How to ‘Be There’ for the Elderly


A positive attitude takes many forms, but true positivity is being stable, available, and supportive to the people around you.

Think about it. How many genuinely positive people do you know who don’t care about their friends or family? Compassion and positivity are inextricably intertwined.

It’s not always easy to be compassionate – sometimes we have to work at it a bit, have to study-up. This is especially true when it comes to family. Family dynamics can pose some of the most challenging interpersonal conundrums around. So what do we do when our parents, grandparents, and great-grandparents start growing elderly before our eyes? How do we keep them in our lives, even when things get tough?


Imagine the isolation.

It is important that we, as the people they have left, don’t ignore them. Yes, life is busy. But is it ever really too busy to check-in with someone who needs you? That’s just being a good friend. A phone call or even stopping by the house can mean a lot.

As part of conscious communication, caretakers and family must keep in mind that just because an elderly person might have health issues, it doesn’t make them helpless. They deserve our respect: there is no reason to talk down or baby-talk to seniors. Just because they’re hard of hearing, for one example, it doesn’t mean they can’t understand regular old English.


Have you ever been at a family gathering and noticed an old guy in the corner all alone, watching the flurry of activity from his wheelchair and not interacting with anyone?

Talk about lonely. Sometimes the elderly get lost in the hustle and bustle of big events – weddings, holidays, etc. They have to turn down hearing aids in the midst of loud chatter, which means they can’t make small talk like everyone else. Once the commotion rises to an unmanageable point, they might simply retreat. That doesn’t mean they want to be ignored.

If you notice an elderly relative who looks like he or she might want some company, pull up a chair and engage them. If it’s too loud, go into another room.


Whenever you have the opportunity, ask the elderly people in your life about their pasts. They’ve lived through wars, economic depressions, and relationships. If you’re at a loss for where to start, here are 20 good questions to get things rolling.

The world has changed so much in the last 100 years that many seniors have stories about lifestyles that simply don’t exist anymore. For instance, even though agriculture is now primarily mechanized, there was a time when most farms were family-run. One senior woman recounts a story from her girlhood about a particularly mischievous day at the family potato farm:

 When the potato sacks were filled with “potatoes”, we would toss them to Daddy and he would lug them for miles back to the house. I used to fill up the sacks with rocks. They were easier to find and lot more fun to throw in the bags. I used to get joy by watching the sweat drip from daddy’s brow trying to lift that thing over his shoulder. I can still hear the grunting.

Just imagine the stories that our parents and grandparents have hiding away in the recesses of their minds. Imagine all the things we could learn about them that we never knew.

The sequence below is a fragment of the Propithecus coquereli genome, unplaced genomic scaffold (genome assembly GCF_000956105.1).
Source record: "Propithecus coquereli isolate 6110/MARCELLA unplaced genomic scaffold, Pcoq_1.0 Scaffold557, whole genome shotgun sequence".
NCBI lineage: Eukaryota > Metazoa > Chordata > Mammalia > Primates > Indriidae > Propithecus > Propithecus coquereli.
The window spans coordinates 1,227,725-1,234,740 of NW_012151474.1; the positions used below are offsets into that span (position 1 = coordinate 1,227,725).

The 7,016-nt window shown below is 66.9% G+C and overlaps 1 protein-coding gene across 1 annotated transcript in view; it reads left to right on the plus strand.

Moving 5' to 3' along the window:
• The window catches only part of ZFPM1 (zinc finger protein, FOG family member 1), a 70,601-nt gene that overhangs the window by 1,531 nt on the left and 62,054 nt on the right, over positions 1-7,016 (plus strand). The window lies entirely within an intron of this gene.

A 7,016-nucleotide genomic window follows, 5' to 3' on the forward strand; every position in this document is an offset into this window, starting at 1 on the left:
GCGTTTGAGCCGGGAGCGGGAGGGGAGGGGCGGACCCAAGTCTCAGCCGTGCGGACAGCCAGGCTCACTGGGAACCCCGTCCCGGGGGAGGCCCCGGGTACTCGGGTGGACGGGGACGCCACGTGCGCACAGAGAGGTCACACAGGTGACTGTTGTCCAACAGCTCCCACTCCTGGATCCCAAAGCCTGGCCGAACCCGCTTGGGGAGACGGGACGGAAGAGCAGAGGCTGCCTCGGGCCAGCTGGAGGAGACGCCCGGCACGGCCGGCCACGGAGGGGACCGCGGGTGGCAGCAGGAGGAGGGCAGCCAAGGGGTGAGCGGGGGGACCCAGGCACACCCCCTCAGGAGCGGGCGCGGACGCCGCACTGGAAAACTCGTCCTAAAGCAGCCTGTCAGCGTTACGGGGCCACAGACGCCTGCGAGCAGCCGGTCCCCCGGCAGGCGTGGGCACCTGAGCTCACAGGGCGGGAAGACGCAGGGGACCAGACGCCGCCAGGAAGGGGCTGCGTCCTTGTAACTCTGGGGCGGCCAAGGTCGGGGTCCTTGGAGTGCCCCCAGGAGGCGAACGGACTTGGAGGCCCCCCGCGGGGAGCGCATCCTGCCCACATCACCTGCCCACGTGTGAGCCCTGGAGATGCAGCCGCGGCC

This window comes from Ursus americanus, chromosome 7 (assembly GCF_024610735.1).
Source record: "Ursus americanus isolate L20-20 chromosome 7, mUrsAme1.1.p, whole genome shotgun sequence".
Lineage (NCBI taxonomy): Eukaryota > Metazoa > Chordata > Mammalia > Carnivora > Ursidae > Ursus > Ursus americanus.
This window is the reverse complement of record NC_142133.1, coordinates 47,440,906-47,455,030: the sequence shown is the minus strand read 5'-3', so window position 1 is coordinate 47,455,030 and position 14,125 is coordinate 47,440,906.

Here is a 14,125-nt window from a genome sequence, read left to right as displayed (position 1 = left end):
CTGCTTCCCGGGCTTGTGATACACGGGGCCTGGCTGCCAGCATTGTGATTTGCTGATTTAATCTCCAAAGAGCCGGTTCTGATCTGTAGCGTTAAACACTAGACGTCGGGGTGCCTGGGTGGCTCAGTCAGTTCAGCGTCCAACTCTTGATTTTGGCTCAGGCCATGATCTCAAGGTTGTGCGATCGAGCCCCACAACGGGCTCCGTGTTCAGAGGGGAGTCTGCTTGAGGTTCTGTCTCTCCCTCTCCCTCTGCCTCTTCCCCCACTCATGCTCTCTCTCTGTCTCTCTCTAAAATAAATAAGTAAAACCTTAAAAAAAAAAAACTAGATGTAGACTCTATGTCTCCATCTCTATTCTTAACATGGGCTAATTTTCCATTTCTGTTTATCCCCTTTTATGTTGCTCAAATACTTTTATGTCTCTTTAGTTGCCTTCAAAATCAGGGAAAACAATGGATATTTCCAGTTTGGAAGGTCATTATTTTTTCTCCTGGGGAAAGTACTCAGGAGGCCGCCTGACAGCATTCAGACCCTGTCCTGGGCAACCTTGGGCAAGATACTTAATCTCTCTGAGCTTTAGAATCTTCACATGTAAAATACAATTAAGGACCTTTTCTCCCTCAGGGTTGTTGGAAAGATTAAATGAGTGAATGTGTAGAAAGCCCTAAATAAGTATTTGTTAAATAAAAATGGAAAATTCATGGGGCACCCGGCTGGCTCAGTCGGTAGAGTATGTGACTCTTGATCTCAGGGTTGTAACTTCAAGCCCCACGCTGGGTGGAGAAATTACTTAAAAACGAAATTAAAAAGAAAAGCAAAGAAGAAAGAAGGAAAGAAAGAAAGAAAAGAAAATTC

Encourage the people around you to engage with seniors. Kids, especially.

Find ways to help them integrate their grandparents and great-grandparents into their school work – interview them, write stories about them, do art projects with them. [bctt tweet=”The best way to nurture a positive intergenerational relationship is to get it started early.” username=”JerryKennard”]

Be Informed

Perhaps one of the most difficult challenges between the elderly and mid-lifers is navigating the loss of ability as a person grows old. Eventually it might become apparent that an elderly family member shouldn’t be driving or that it’s time for him to move into an assisted living home.

Be gentle with these conversations.

Listen to the elderly person’s needs and wishes. Remember, it’s still their life. Inform yourself and other family members about all of the options for senior living before starting the conversation. If they want to stay at home, that’s their prerogative. If home is not an option, introduce the ideas of independent living, assisted living, residential living, and alternative elder care situations.


Lastly, not everyone has a senior in their family and not every senior has a family to care for them. If you feel the impulse to be there for someone who has no one, try volunteering with seniors in your community. There are a plethora of ways to get involved including:

  • Participating in a nursing home residence program
  • Bringing meals to seniors who still live at home
  • Being a hospice volunteer
  • Driving a senior to run errands or attend appointments
  • Teaching workshops at senior community centers

Part of living a positive life is sharing it with the people around us. Even if we don’t share common cultural references and ambitions, compassionate curiosity is the first step to finding common ground. Simply reaching out with a positive attitude will enrich your life and the lives of the seniors you know.

Brooke Faulkner is a writer and career optimist. She is presently enthralled in reading her Poppo’s account of WWII Japan.

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